Charles Carter (1887-1968) was drawn to astrology through the energetic marketing efforts of Alan Leo, and went on to carry the torch, ignited by Leo in the founding of the Astrological Lodge of London, into the latter half of the 20th century:

“As a young man Charles Carter trained as a barrister and served in the Army, during which time, at the age of 23, he wrote away for one of Alan Leo’s ‘shilling delineations’ and his interest in Astrology was born… In 1922, aged 35, Carter became President of the Astrological Lodge of London (founded by Alan Leo in 1915) and introduced and edited its quarterly magazine for over thirty years from 1926 to 1959.” (8)

Carter was a prolific author and penned several seminal books, such The Encyclopaedia of Psychological Astrology (1924) , The Seven Great Problems of Astrology (1927), Symbolic Directions in Modern Astrology (1929), The Astrological Aspects (1930), The Astrology of Accidents (1932), Some Principles of Horoscopic Delineation (1934), Essays on the Foundations of Astrology (1947), and  An Introduction to Political Astrology (1951).

He was a central pillar of astrology in Britain throughout his long career. In 1948 he co-founded and became the first Principal of the Faculty of Astrology Studies. A diploma from this institution remains to this day a highly regarded and respectable astrological qualification, throughout the world.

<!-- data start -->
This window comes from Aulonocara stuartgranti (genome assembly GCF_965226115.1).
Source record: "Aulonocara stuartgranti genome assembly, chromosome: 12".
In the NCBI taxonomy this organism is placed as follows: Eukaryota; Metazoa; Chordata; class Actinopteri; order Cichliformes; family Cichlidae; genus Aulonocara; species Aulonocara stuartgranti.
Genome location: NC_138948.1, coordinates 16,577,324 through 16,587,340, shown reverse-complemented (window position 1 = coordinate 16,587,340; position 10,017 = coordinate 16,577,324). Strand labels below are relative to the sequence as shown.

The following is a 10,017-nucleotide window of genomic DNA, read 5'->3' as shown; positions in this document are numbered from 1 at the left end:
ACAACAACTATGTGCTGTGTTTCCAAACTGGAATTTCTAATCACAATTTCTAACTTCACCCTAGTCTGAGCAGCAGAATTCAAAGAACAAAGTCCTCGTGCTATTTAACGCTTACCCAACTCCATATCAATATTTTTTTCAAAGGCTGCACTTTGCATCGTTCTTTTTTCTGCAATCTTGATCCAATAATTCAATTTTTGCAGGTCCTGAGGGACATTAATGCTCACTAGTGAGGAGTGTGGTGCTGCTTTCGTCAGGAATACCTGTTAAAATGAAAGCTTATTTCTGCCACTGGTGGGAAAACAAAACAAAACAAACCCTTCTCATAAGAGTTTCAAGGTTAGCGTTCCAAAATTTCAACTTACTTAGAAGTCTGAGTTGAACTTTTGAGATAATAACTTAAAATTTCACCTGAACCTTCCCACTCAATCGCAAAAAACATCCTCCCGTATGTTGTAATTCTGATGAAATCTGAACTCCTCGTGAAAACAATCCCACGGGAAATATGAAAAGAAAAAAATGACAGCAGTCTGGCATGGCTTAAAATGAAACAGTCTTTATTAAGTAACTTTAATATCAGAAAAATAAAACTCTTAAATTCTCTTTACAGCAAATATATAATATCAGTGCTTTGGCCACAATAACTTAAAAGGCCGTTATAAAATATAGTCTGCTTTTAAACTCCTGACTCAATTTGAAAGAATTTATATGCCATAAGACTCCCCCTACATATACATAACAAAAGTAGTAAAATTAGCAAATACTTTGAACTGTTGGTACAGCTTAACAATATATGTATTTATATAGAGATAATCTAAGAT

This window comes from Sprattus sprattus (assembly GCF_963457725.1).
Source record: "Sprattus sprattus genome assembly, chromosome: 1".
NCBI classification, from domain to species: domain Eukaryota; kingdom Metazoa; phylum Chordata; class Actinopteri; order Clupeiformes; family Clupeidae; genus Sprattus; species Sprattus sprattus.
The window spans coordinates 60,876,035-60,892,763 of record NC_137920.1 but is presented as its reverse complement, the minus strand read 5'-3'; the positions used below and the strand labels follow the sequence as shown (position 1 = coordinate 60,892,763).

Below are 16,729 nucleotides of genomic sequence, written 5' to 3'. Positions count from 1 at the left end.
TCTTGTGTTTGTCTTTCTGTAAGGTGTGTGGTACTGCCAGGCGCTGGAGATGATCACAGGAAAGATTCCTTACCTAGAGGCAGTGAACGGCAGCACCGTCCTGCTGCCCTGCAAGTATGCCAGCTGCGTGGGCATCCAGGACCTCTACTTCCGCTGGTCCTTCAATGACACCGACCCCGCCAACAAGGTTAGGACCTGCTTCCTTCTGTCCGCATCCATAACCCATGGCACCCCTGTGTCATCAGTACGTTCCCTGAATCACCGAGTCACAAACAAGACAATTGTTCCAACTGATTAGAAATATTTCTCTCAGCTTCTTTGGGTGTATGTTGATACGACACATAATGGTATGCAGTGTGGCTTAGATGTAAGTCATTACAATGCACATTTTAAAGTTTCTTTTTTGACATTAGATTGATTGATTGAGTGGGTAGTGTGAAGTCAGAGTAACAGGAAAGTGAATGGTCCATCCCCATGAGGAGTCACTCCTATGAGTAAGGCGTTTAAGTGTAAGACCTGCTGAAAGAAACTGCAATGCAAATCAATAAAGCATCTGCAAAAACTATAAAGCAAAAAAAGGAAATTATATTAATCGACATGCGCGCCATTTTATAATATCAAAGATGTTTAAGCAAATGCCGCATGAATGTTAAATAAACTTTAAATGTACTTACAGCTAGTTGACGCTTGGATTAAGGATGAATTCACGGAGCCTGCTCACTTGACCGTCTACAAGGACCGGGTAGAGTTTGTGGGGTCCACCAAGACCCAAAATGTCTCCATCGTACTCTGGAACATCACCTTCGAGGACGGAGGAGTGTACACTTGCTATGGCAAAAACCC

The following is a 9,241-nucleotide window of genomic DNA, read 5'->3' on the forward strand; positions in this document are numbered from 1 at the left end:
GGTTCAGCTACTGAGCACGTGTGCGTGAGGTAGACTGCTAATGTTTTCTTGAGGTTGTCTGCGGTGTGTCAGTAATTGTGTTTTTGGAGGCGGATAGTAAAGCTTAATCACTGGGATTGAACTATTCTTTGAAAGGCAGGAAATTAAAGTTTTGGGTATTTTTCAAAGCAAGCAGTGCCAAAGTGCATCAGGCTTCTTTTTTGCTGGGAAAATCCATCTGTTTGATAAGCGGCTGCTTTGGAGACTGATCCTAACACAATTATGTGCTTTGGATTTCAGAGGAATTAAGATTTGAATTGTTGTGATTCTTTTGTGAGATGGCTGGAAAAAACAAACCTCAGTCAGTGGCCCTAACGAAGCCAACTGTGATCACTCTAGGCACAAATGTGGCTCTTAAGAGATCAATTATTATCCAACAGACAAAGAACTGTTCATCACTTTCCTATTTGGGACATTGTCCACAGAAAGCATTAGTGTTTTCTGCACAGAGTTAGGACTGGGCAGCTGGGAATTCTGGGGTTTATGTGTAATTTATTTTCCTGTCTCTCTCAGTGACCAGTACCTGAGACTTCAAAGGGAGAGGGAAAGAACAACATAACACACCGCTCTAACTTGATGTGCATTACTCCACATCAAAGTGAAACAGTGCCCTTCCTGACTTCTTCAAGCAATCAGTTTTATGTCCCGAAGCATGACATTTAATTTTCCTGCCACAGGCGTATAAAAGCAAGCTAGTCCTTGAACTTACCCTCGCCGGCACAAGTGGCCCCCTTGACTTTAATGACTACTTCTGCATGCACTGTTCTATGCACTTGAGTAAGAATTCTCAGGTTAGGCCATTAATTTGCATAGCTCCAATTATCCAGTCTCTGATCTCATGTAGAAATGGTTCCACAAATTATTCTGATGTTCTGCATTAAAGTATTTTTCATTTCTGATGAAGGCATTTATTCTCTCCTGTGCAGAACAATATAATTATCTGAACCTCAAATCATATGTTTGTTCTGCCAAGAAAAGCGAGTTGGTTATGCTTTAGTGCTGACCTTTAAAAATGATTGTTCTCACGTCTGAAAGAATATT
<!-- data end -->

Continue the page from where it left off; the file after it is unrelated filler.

Margaret Hone (1892-1969) was one of the co-founders of the Faculty of Astrological Studies, along with Charles Carter, and later became its second principal, after Carter. She wrote The Modern Textbook of Astrology (1950), to which Carter wrote the foreword, and which for many years served as the official textbook for the Faculty of Astrological Studies. Her other notable text is Applied Astrology (1953).

She was an important and influential astrologer during the mid-20th century and contributed to the founding of the the Astrological Association of Great Britain.

She was friendly with the American astrologers Dane Rudhyar and Mark Edmund Jones, who, on the other side of the pond, were likewise bastions of a new modern conception of astrology.


John Addey (1920-1982) is notable as a bold pioneer in the history of astrology in Britain, and indeed in the development of the more modern and scientific trends in astrology globally. He is most famous for his book Harmonics in Astrology.

Addey had been somewhat interested in philosophy and astrology in his teens, but he is also recorded as having been a very physically active young man, excelling in various sports, such as football, cricket and rowing. But then, he was tragically and suddenly struck with “Ankylosing Spondylitis” at the age of 23, and it was during his long convalescence, while forced to stay indoors, that he delved more deeply into astrology and other deep subjects. And so, as it often happens in life, apparent misfortune and suffering turns out to be the catalyst for finding one’s calling.

A few years later, in his early thirties, he studied through the Faculty of Astrological Studies and received mentoring and support from Charles Carter, who no doubt recognized him as a uniquely passionate and intelligent astrologer.